Even after what Rep. Dan Shaul said in the special committee, he introduced a bill with both an integrity fee and official league data. That bill, which also included the video lottery terminals and allowing the lottery to offer games based on the outcomes of sporting events, quickly advanced to the House floor.
Both their bills limited MS sports betting to riverboat casinos, permitting online platforms to tether with the casinos. In the committee, Smith removed the integrity fee from his bill, leaving the official league data mandate.
Christofanelli’s bill didn’t include an integrity fee or data mandate and kept the tax rate to 6.75%, the same as Nevada.
With three bills primed for the House floor entering March, it appeared Missouri was ready to move on sports betting. Then the coronavirus pandemic disrupted the session. When lawmakers went back to work, sports betting was not a focus.
After three legislative sessions, the Show-Me State seems to better grasp the best practices for sports betting legislation. We’ll see if lawmakers take what they have learned into 2021.
Missouri took momentum into 2019 as one of the few states that began exploring sports betting in 2018.
But it’s probably for the best that Missouri didn’t join the other nine states to legalize sports betting in 2019.
A MS sports betting bill passed by the House General Laws Committee was like a dream to sports leagues. Not only would it have given them their ask of an official league data mandate but also its old ask of a 0.25% integrity fee plus an additional 0.6% of handle to fund maintenance upkeep at Missouri sports facilities.
A Special Interim Committee on Gaming convened in October seemed to have a better understanding of what was needed in a bill for the sportsbook operators in the state to put out a competitive product.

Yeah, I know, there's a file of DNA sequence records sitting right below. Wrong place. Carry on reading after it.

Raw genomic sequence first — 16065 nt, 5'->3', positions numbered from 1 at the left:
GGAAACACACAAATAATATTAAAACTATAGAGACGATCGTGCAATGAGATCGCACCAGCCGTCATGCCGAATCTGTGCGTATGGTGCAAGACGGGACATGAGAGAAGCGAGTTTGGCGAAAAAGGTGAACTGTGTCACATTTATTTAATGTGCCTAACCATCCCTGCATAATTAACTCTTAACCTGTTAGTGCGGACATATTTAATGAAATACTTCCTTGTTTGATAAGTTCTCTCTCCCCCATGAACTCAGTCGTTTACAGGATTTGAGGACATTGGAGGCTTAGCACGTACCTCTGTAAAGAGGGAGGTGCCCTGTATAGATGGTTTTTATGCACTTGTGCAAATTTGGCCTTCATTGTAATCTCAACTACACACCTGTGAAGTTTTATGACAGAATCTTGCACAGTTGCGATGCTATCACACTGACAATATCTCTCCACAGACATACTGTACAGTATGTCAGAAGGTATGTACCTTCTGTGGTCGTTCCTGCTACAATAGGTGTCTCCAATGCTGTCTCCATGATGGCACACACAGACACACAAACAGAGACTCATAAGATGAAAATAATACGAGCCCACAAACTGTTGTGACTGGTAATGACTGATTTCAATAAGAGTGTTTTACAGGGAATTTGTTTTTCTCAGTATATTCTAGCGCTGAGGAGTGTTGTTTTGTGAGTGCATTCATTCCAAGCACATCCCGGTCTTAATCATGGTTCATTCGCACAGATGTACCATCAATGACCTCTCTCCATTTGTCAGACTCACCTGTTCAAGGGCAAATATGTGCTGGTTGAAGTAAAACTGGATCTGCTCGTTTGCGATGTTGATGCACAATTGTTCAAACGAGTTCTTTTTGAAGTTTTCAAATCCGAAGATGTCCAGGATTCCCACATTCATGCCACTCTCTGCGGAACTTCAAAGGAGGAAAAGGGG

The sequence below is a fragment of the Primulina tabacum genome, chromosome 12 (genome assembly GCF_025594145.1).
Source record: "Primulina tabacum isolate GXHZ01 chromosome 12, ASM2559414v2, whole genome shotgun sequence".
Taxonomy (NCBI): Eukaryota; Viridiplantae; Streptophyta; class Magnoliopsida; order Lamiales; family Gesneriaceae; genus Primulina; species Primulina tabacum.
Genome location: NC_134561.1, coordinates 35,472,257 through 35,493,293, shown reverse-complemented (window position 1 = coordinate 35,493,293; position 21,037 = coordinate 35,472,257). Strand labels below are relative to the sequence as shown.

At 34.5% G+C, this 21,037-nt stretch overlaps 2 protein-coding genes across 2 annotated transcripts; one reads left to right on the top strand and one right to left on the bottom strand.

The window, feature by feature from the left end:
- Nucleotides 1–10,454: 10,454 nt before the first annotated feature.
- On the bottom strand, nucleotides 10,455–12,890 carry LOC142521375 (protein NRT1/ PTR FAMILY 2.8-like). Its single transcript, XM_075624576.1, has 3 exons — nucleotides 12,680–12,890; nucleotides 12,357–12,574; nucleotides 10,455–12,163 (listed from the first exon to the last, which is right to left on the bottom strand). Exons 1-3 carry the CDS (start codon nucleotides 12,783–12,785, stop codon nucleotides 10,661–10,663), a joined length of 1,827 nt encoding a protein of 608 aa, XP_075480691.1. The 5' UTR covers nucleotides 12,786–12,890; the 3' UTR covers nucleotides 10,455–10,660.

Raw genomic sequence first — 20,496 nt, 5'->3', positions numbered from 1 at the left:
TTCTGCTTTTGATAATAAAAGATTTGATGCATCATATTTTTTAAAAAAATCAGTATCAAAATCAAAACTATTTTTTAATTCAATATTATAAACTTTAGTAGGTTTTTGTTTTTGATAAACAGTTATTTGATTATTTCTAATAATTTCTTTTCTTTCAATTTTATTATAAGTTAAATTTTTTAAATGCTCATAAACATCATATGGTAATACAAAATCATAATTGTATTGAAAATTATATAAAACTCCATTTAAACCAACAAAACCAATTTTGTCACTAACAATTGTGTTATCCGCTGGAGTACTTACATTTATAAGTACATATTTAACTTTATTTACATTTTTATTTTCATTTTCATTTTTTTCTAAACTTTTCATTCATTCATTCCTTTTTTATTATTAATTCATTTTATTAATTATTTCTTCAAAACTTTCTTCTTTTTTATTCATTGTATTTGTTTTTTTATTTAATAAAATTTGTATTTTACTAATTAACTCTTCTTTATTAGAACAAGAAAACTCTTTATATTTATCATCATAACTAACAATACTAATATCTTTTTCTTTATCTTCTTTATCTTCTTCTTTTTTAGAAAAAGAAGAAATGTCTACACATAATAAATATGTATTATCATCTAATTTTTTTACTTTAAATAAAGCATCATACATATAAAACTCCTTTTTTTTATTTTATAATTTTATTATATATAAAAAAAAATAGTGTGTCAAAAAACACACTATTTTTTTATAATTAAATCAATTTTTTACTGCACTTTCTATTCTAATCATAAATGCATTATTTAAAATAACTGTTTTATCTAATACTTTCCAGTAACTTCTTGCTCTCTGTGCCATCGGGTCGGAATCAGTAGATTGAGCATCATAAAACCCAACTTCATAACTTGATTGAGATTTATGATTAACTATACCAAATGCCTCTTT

Chairman Shaul recapped the three-hour meeting by saying all in attendance wanted mobile MO sports betting without in-person registration, no limits on markets or teams, and no integrity fee or official league data mandate.
The first MO sports betting bills appeared in 2018. Even then, there was a lot of interest but not a lot of agreement on how to conduct sports betting.
In preparation for the US Supreme Court overturning PASPA, Missouri legislators introduced six sports betting bills.
Each of them directed the Missouri Gaming Commission to promulgate sports betting regulations in the event that federal prohibitions go away.
Missouri sports betting FAQ
Who would oversee sports betting in Missouri?
The Missouri Gaming Commission. The MGC oversees all gambling in the state — even charitable gaming — except for the lottery. It is the natural regulator for any new gambling in Missouri, including sports betting, and many of the bills under consideration explicitly name it as the oversight agency. It’s possible that the lottery commission might end up in charge of regulation, but it is clearly the less likely of the two options.
Will I be able to bet online in Missouri?
Likely yes. The most prominent measures under consideration allow for online and retail sports betting. Barring some unforeseen changes during the amendment process, Missourians will be able to bet online. Given the examples that Missouri lawmakers have observed in both Iowa and Illinois with initial in-person registration requirements muting revenue, it’s unlikely that any legislator will want to restrict online sports betting with tethering.
Who will be able to bet on sports in Missouri?
You’ll need to be 21 or older. The existing gambling options in the state have already established a precedent for players to be over the drinking age, and the active measures in the Missouri General Assembly each identify eligible players as people over the age of 21.
There are some sports betting websites that say they accept bets from the United States. Are those legal options?
No. There are currently no sportsbook operators that are licensed at the federal level, which means all US sportsbooks are licensed at the state level. Any website that suggests betting from anywhere in the US is allowed is a website that operators offshore. It is not legal for those sites to accept bets from US citizens and those sites offer no protection to those who bet on them.